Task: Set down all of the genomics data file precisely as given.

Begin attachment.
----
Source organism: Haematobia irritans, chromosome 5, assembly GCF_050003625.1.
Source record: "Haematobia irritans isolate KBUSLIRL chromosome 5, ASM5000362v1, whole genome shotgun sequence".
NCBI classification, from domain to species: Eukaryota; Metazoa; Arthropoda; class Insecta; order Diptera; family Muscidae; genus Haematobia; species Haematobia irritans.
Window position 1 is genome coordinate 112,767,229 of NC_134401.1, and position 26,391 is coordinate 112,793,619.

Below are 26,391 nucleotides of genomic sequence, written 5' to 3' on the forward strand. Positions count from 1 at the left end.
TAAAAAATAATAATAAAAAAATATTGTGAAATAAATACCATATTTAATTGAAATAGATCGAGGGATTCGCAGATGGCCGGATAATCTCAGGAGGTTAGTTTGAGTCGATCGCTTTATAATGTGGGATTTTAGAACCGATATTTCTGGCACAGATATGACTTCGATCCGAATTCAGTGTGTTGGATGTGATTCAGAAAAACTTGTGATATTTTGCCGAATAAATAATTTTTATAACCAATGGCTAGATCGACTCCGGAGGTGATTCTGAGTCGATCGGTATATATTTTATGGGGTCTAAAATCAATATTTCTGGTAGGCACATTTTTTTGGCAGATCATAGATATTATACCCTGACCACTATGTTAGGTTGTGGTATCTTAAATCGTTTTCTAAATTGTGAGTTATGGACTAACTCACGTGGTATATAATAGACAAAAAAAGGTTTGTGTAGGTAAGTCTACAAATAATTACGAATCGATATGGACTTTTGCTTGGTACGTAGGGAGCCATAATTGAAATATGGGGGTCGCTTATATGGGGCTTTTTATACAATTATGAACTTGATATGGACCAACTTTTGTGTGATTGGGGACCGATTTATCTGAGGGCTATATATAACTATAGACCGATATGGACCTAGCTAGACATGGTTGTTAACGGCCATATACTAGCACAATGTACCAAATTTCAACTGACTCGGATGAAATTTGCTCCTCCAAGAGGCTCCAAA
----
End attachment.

Source organism: Haematobia irritans, chromosome 5, assembly GCF_050003625.1.
Source record: "Haematobia irritans isolate KBUSLIRL chromosome 5, ASM5000362v1, whole genome shotgun sequence".
NCBI classification, from domain to species: Eukaryota; Metazoa; Arthropoda; class Insecta; order Diptera; family Muscidae; genus Haematobia; species Haematobia irritans.
Window position 1 is genome coordinate 112,767,229 of NC_134401.1, and position 26,391 is coordinate 112,793,619.

Below are 26,391 nucleotides of genomic sequence, written 5' to 3' on the forward strand. Positions count from 1 at the left end.
TAAAAAATAATAATAAAAAAATATTGTGAAATAAATACCATATTTAATTGAAATAGATCGAGGGATTCGCAGATGGCCGGATAATCTCAGGAGGTTAGTTTGAGTCGATCGCTTTATAATGTGGGATTTTAGAACCGATATTTCTGGCACAGATATGACTTCGATCCGAATTCAGTGTGTTGGATGTGATTCAGAAAAACTTGTGATATTTTGCCGAATAAATAATTTTTATAACCAATGGCTAGATCGACTCCGGAGGTGATTCTGAGTCGATCGGTATATATTTTATGGGGTCTAAAATCAATATTTCTGGTAGGCACATTTTTTTGGCAGATCATAGATATTATACCCTGACCACTATGTTAGGTTGTGGTATCTTAAATCGTTTTCTAAATTGTGAGTTATGGACTAACTCACGTGGTATATAATAGACAAAAAAAGGTTTGTGTAGGTAAGTCTACAAATAATTACGAATCGATATGGACTTTTGCTTGGTACGTAGGGAGCCATAATTGAAATATGGGGGTCGCTTATATGGGGCTTTTTATACAATTATGAACTTGATATGGACCAACTTTTGTGTGATTGGGGACCGATTTATCTGAGGGCTATATATAACTATAGACCGATATGGACCTAGCTAGACATGGTTGTTAACGGCCATATACTAGCACAATGTACCAAATTTCAACTGACTCGGATGAAATTTGCTCCTCCAAGAGGCTCCAAA